How do I make my own mulch using grass clippings, potato peels, leaves, and miscellaneous yard waste? What can I use, and what not to use, how long before it can be used?
Hardiness Zone: 10a
By Dean from El Cajon, CA
You are saying mulch, but I think you probably mean compost. You can start a simple pile in an out of the way corner of your yard, if you have the space, and let it pile up until next year. It will break down to compost eventually, but it does so faster if you turn it with a pitchfork or the like. I prefer to let my chickens scratch mine around their pen until it turns to compost. Then I go in and rake it up to use. I have one of those expensive tumblers, but I think it's too much work to gather needed materials and turn it daily. (my opinion)
I am new at composting, I have only done a little research and just started my first batch.This is the information that I have looked around to find and started using. I've used a couple of trash cans, drilled a couple of holes for air and turn the compost from one to the other regularly. I started with grass clippings, dry leaves, pine needles, and kitchen scraps. I also added garden soil to my compost. The soil helps cover any odors and speeds the process.
Do not compost meat, bones or fish scraps (they will attract animals.) Chicken manure and horse manures are great compost activators, but pet wastes should not be composted. Apple peels, banana peels, peach peels and orange rinds may contain pesticide residue, and should be kept out of the compost. Sawdust may be added to the compost, but should be mixed well and scattered thinly to avoid clumping. The same is true of wood ash.
For the kitchen wastes, I keep a 5 gallon bucket with a lid under my kitchen sink. Chop or blend any peels or chunks to speed the composting process. I haven't heard anyone address the issue, but I choose not to include left-over vegetables that have been cooked with salt.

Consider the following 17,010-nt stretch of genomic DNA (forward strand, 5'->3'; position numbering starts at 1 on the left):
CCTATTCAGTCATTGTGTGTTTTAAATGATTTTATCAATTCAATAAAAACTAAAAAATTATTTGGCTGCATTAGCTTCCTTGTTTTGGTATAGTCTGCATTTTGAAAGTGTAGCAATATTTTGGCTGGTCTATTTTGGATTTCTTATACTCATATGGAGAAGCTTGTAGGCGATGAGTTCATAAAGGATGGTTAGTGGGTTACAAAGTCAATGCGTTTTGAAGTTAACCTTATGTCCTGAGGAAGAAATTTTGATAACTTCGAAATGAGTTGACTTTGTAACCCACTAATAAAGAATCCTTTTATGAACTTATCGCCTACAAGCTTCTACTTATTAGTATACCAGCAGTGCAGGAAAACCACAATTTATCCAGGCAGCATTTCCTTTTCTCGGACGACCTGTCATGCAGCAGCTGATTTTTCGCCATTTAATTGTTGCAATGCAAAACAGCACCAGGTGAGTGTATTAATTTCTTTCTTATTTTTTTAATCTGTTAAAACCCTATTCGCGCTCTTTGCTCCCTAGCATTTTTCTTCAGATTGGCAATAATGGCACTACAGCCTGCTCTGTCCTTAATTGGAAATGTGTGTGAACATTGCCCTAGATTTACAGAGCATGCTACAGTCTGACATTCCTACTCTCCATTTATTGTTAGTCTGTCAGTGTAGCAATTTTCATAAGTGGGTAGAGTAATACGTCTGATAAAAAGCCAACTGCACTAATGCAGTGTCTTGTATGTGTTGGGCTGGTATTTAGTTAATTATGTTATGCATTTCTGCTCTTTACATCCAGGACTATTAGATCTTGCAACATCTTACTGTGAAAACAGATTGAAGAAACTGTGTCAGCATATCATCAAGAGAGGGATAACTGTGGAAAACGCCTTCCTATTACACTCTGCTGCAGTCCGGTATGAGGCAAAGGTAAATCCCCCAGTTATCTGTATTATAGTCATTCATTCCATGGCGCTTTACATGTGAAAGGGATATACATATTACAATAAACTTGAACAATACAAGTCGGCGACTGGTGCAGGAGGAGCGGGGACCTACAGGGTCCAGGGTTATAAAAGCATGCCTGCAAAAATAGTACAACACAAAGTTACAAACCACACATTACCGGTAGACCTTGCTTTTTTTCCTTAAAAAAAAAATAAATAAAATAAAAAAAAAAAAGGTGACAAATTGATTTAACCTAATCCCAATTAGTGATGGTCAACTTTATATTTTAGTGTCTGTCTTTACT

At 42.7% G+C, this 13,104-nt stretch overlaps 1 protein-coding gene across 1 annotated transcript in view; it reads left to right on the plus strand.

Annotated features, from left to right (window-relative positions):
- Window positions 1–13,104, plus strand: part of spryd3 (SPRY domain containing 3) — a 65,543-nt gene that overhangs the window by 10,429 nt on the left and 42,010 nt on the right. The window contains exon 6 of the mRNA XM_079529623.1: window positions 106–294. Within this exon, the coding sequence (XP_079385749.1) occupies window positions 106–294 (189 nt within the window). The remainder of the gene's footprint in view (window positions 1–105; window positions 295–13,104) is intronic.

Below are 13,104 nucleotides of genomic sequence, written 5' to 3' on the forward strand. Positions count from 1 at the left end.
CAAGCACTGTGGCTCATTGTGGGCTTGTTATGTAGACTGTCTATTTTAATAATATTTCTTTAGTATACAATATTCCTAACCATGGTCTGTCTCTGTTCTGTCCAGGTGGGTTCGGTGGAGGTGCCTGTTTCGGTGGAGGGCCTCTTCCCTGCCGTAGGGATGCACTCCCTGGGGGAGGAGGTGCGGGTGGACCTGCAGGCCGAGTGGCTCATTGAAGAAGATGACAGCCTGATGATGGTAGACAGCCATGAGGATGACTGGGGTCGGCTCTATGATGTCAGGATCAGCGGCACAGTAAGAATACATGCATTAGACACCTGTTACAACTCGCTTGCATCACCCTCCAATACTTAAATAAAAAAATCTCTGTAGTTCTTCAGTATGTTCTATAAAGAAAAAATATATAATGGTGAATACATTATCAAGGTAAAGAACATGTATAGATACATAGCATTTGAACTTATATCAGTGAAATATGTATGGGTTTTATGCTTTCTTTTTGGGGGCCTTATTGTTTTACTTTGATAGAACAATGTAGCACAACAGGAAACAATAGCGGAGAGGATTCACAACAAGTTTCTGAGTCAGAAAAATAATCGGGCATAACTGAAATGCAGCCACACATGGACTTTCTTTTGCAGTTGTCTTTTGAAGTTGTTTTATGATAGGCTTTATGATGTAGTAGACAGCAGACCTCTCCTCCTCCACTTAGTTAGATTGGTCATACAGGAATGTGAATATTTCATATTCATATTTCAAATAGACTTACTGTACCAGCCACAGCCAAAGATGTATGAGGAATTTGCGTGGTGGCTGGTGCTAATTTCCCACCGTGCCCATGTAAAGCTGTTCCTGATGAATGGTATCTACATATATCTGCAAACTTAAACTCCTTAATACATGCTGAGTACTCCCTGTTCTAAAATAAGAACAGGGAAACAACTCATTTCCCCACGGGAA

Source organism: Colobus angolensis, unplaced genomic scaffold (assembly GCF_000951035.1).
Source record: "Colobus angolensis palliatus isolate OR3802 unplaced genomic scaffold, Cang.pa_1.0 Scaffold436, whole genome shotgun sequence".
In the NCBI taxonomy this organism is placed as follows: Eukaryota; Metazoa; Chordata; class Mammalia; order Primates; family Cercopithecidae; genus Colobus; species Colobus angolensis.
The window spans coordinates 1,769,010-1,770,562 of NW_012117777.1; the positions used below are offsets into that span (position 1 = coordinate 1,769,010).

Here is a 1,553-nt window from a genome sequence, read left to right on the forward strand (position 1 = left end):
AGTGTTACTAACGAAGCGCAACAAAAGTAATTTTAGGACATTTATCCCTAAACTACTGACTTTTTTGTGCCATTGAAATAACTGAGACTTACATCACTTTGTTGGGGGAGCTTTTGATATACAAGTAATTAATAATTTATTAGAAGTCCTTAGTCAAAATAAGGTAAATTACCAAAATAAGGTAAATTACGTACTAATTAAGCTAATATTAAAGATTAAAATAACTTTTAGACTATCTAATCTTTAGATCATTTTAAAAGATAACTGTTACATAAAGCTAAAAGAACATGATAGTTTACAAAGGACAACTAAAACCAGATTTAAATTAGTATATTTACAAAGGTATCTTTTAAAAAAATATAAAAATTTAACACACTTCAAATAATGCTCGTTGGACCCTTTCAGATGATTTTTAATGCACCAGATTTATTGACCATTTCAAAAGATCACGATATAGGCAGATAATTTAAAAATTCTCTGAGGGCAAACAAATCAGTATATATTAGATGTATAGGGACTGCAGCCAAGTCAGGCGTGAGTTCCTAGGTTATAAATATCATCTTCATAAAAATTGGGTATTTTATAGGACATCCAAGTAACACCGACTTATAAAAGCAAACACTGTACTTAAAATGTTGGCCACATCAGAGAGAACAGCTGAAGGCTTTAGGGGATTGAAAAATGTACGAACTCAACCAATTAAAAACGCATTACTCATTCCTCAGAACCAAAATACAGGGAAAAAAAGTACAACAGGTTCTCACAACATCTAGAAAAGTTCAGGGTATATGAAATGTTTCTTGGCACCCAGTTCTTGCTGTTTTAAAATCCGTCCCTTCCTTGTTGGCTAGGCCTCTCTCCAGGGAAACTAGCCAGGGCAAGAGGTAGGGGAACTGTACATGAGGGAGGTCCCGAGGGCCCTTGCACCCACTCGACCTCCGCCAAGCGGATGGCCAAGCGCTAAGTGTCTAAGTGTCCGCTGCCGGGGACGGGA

Leaves and grass clippings are also excellent for compost, but should be sprinkled into the bin with other materials, or put on in thin layers. Otherwise they will clump together and take longer to compost. If you want to speed up the composting process, chop the larger material into smaller pieces. Do not use perennial weeds or weeds/grass gone to seed or you may find them in your garden next year. Adding earthworms does wonders! I try to keep a carbon/nitrogen mix of 3:1(see list below).
Carbon gives compost its light fluffy body. Nitrogen is the enzyme making material.
I moistened lightly, but be careful of over watering. I use an old piece of wood to cover and keep in moisture. Remember that oxygen is just as important as moisture so turn it often. If using some sort of box, use a shovel or pitchfork. I am turning it about once a week. The composting action produces heat until the mixture is done. If it starts steaming you might remove the lid for a time.
A couple of important things to note:
Too little water is better than too much water.
If the pile is too smelly, add carbon.
Garden plants disease free plants only
Leaves chop leaves for faster breakdown
Dryer lint mix well
Wood ash sprinkle lightly
Sawdust clumps, sprinkle lightly
Shrubs prunings are slow to breakdown
Straw (not hay) straw is best, hay has seeds
Pine needles acidic use in moderate amounts
Paper newspaper, cardboard, brown paper
no glossy paper or colored inks
Wood chips high carbon levels, use sparingly
Eggshells adds calcium
Nitrogen Compostables= greens
Table scraps add with carbon no meats or salt
Coffee grounds use filters too
Tea grounds bags are ok or loose
Fruit and veg scraps add with carbon compostables
Chicken manure acts as an activator
Comfrey leaves acts as an activator
Grass clippings mix well, clumps up
Flowers add with carbon compostables
I have mowed autumn fallen leaves over with a mulching mower. Then just dumped them into beds. Spray them down to stick together so they don't blow away. This has worked for me great in the past. Maybe sprinkle some limestone on them to help decomposed. This holds the weeds back, keeps the moisture in during the summer. They are mostly decomposed by fall the following year making the bed ready for the next batch.
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